A few years from now, a head coach looks up from his sheet and, addressing the row of young hopefuls in front of him, pauses dramatically for a few seconds (he's obviously been watching too many talent shows on TV) and reveals who's has made the squad. What makes this different - and worthy of an opening paragraph - is that the coach has based most of his selection not on what he's seen on the pitch, who was the most skilful or scored the most goals, but on data based on something the players can't effect or influence; their body's data.
The coach in question isn't looking after elite players; he's merely the local town's football coach. He's actually a chartered accountant from Swindon who started coaching a few years ago when his son was on the team. Anything to get out of the house for a bit, right? Unnecessary personal additional information aside, the fact that he's not an elite coach is important, as it shows how attainable access to this data has become.
Our coach from Swindon isn't selecting based on someone's flexibility or their bench press. He's picking people based on data he has received from their blood and saliva. Due to this, he now knows whether they are a high or low responder to cardiovascular training (and thus what their improvement is likely to be), whether they have a genetic predisposition to illness, what their levels of creatine kinase are (influencing their response to resistance training), and their levels of vitamin D and calcium, which indicate bone and muscle health.
"There is a growing ecosystem of new digital health products being released to the consumer in what is essentially a health revolution," says Stephen Davies, digital health consultant, in the next issue of Fitpro Business. "Ever since the first genome was sequenced in 2001, research has found connections between DNA and certain diseases, body traits and ancestry."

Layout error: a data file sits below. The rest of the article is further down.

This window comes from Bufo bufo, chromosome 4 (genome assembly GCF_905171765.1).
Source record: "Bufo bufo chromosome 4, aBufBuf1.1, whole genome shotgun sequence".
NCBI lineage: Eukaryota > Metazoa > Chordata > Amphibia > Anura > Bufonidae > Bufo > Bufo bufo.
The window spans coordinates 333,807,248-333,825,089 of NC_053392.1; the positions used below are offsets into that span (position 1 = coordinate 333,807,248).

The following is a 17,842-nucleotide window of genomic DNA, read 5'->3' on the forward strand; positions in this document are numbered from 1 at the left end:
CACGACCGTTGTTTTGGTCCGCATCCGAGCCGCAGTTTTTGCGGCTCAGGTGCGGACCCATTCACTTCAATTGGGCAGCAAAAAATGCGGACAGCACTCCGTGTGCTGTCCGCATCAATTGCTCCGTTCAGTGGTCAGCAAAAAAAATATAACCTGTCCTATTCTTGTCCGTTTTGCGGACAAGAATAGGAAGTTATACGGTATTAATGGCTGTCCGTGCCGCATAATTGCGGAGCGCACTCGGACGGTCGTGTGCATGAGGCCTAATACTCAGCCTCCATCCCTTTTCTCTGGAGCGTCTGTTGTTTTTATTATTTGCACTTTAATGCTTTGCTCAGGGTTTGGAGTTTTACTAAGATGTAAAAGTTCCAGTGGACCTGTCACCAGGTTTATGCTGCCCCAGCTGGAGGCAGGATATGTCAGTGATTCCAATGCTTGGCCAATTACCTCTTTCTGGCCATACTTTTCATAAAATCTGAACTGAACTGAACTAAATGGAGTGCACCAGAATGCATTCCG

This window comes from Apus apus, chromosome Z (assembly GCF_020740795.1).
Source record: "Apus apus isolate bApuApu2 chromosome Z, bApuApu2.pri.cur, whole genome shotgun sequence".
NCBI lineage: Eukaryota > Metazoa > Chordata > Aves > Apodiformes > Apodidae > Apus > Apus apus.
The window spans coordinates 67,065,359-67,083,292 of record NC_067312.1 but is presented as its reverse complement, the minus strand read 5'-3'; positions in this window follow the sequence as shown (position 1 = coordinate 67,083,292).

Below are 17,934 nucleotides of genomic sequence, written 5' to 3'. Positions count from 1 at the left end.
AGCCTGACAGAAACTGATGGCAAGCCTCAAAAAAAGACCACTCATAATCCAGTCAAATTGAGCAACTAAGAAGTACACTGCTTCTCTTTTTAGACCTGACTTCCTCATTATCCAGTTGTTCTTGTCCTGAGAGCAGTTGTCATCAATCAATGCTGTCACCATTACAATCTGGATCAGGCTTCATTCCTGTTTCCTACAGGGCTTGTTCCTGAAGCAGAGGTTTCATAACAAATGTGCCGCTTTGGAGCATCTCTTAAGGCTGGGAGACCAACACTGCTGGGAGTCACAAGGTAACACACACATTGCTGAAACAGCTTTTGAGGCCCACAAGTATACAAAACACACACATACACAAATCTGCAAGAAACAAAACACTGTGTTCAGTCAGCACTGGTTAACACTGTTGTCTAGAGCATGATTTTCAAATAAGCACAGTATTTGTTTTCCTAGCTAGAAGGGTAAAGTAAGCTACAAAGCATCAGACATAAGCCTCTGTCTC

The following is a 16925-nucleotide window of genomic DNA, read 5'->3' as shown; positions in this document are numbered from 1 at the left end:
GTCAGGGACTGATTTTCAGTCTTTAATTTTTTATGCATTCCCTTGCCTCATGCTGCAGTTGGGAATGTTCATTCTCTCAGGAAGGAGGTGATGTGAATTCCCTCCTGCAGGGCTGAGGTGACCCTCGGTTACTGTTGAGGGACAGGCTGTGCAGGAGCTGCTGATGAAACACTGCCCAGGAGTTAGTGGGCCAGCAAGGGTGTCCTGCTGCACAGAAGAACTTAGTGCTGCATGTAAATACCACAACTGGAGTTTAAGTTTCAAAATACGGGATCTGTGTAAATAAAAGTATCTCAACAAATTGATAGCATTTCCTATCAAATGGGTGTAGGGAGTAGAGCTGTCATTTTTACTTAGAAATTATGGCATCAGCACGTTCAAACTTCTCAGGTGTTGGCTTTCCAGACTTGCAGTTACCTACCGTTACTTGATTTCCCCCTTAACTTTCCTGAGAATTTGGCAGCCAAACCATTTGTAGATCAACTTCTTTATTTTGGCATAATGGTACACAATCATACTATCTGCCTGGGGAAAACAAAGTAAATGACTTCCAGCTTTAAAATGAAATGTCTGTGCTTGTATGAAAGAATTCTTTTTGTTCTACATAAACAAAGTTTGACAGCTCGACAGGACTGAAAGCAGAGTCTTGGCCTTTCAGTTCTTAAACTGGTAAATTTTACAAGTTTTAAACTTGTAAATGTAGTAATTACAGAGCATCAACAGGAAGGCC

The cost of such services is falling pretty rapidly - thus our amateur coach being able to use it a few years from now. There's a whole ethical question around the use of this data (and where it could lead) that I'm not going to touch on here for lack of space. Suffice to say, some people are worried about a Gattacatype future - by that I mean that our lives will be predestined by our genes upon birth, not that we'll all be impossibly good looking and Hollywood-esque.
What is for certain is that the increasing accessibility to our body's data, and tools to measure them, will have significant impacts on sports and health and fitness. Instead of putting a client though a first session involving a press-up test, 200m row and flexibility stretch, a personal trainer could potentially have a good idea about what's going on with their client before they've even started training. Of course, this information would merely be a marker, as nothing will replace personally assessing a client and listening to their wants and needs. However, finding out whether their client is deficient in certain vitamins and genetically predisposed to a certain type of exercise can surely only lead to a more specific and well-rounded training programme.
Thanks to XRPredict, I recently took a test to find out where I fit on the high/low responder scale to cardiovascular training and I'm awaiting the results with interest. They could furnish me with an excuse as to why I started on the bench last week in our team's promotion decider and, more importantly, provide me with some a new focus to take into my training.